5 p.m. — I put in a last-minute test order for an admitted patient and run out the door. I have an appointment to get my COVID vaccine booster at CVS. R. comes along to get a flu shot. While I’m waiting near the pharmacy counter, I pick up the Christmas cookies edition of Better Homes & Gardens magazine. These recipes look amazing and I want to bake all of them, so I buy it. We also pick up two bottles of soda, a bag of KitKats, and an Icy Hot patch for R. because she has a sore knee. The total is $34.06, but after coupons and rewards from my CVS CarePass, it comes down to $14.37. The machine asks if I want to round up to donate to the American Diabetes Association, and I press yes. $15

6 p.m. — We cook chicken drumsticks in the air fryer and pair them with brown rice and veggies for dinner.

9 p.m. — We decide to do a late workout. We stop for gas on the way. It’s my turn to pay (we alternate filling the tank). At the gym, I start off with stretching and core, and then we boulder for about 45 minutes. Before today, I could only complete intro-level climbing problems. But practice has been paying off, because today I completed three V0 climbs! Obviously, I’m still learning the basics, but I’m so proud of myself. R. stops at McDonald’s on the way home and gets me a Coke to celebrate. McDonald’s Coke just hits different than other sodas — you cannot tell me otherwise. We get home at 11, and I fall asleep around midnight. $52.18

Daily Total: $78.90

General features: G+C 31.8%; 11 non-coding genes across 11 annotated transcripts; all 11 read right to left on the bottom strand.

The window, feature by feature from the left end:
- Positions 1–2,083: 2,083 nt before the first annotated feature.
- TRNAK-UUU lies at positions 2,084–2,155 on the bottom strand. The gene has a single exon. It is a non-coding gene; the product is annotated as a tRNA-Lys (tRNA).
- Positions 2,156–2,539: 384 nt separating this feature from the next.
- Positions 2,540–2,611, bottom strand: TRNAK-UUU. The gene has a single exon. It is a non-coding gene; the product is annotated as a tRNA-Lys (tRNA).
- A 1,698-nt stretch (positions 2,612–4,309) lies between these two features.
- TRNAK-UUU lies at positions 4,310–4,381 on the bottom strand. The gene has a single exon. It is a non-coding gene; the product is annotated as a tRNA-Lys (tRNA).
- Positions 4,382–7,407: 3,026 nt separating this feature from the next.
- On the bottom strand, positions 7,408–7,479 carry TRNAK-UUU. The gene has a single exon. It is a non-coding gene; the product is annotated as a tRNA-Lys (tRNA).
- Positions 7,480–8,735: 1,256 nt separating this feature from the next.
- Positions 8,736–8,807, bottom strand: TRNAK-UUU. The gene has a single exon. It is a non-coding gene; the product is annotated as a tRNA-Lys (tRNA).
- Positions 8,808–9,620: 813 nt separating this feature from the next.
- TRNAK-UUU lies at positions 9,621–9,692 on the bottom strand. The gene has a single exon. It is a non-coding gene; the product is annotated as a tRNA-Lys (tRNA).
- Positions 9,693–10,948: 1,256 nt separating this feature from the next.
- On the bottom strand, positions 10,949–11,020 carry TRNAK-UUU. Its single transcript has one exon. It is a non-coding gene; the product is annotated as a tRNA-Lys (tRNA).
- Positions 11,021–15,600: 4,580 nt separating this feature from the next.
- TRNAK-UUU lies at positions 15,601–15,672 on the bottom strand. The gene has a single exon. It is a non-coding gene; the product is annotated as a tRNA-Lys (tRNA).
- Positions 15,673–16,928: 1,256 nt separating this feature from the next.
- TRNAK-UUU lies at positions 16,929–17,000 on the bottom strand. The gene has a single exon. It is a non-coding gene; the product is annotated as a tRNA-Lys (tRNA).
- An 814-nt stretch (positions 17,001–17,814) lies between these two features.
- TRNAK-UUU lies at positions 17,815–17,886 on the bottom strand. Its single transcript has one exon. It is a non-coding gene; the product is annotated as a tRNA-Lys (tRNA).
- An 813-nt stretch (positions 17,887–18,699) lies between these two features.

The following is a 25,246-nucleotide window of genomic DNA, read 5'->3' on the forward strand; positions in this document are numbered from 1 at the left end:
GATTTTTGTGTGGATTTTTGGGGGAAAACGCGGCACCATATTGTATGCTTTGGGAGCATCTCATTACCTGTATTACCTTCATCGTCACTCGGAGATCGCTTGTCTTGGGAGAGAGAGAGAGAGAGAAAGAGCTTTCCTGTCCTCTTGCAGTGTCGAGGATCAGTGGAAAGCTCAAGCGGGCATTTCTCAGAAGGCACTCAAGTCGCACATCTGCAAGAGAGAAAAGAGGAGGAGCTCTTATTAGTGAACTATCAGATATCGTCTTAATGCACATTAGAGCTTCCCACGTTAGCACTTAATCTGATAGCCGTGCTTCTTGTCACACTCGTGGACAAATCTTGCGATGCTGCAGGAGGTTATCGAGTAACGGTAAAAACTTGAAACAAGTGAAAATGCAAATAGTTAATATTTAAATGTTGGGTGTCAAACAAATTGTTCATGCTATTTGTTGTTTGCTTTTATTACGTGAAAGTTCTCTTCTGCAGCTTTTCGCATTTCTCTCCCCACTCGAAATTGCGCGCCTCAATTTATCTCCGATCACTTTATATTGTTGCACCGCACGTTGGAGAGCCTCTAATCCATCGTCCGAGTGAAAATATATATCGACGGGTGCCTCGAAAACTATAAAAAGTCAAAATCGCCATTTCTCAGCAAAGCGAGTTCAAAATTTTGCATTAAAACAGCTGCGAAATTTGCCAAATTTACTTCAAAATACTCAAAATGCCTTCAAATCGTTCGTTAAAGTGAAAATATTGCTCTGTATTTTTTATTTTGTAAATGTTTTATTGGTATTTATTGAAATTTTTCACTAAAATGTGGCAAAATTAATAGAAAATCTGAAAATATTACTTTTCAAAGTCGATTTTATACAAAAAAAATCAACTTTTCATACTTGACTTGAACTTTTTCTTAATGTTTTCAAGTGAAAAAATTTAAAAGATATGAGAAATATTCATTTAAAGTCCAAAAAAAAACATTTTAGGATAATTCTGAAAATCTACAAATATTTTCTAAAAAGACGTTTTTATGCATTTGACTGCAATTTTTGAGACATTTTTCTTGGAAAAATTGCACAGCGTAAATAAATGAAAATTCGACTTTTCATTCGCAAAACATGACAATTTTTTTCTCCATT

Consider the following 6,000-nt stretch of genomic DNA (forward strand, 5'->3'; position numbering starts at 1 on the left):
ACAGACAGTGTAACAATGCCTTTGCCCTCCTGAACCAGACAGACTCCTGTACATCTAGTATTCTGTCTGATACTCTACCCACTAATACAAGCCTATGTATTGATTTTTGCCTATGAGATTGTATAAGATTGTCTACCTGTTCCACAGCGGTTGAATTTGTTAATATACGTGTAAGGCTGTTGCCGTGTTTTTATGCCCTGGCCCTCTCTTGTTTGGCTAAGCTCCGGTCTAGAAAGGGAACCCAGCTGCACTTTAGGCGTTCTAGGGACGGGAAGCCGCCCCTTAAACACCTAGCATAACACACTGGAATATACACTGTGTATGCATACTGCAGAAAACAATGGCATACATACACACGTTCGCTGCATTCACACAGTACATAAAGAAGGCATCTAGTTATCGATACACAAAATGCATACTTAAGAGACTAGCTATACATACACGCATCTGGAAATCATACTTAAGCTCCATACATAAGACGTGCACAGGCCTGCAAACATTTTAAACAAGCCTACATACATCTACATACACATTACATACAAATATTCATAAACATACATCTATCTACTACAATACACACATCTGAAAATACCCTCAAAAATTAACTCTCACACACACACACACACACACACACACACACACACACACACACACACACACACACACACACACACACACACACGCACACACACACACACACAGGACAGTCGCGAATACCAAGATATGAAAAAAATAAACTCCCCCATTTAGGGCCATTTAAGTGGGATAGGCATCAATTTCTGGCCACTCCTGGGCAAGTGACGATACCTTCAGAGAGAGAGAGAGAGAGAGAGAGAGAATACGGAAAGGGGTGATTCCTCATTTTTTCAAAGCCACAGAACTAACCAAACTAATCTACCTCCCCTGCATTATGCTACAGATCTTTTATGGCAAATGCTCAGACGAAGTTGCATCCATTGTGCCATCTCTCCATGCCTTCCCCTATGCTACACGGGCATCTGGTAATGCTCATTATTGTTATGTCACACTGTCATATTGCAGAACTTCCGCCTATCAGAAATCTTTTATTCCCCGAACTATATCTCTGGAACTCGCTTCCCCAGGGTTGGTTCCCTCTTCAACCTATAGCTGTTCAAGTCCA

Day Six

8:10 a.m. — We wake up and have a very lazy morning. I stay in bed watching TV and playing Animal Crossing, until my friend N. texts me that she’s coming over soon. We have plans to go out and start our Christmas shopping. She gets here at 10:45. We both need a few grocery items, so we walk to Giant. I get red curry paste (they finally have it in stock!), jasmine rice, milk, two doughnuts, and a bottle of peppermint mocha creamer. We run the groceries back to my apartment, and then I scarf down one of the doughnuts on our way to the car. $28.20

12 p.m. — Time to shop! First, I take N. to check out the Container Store, since she’s never been. She gets a plastic bin to store her cleaning supplies. I spot a book on meditation and crystals for beginners and pick it up to give to P. for Hanukkah ($15.89). Next stop is Starbucks. I redeem stars in the app to get a free drink, a grande peppermint mocha, of course. Coffees in hand, we walk to Barnes & Noble. The last time we were here, R. pointed out an elaborate 1,600+ piece Lego set of the Statue of Liberty. I figure this would be a great Christmas gift. I also purchase a deck of cards with ideas for things to do when traveling. We take a lot of road trips, and this looks like a fun way to liven them up! Legos are NOT cheap — my total comes to $126.82 after a member discount. We pop in and out of a few more stores. I buy a toy for W. ($10.59) and a handmade glass business card holder for my desk at work ($27.56). $180.86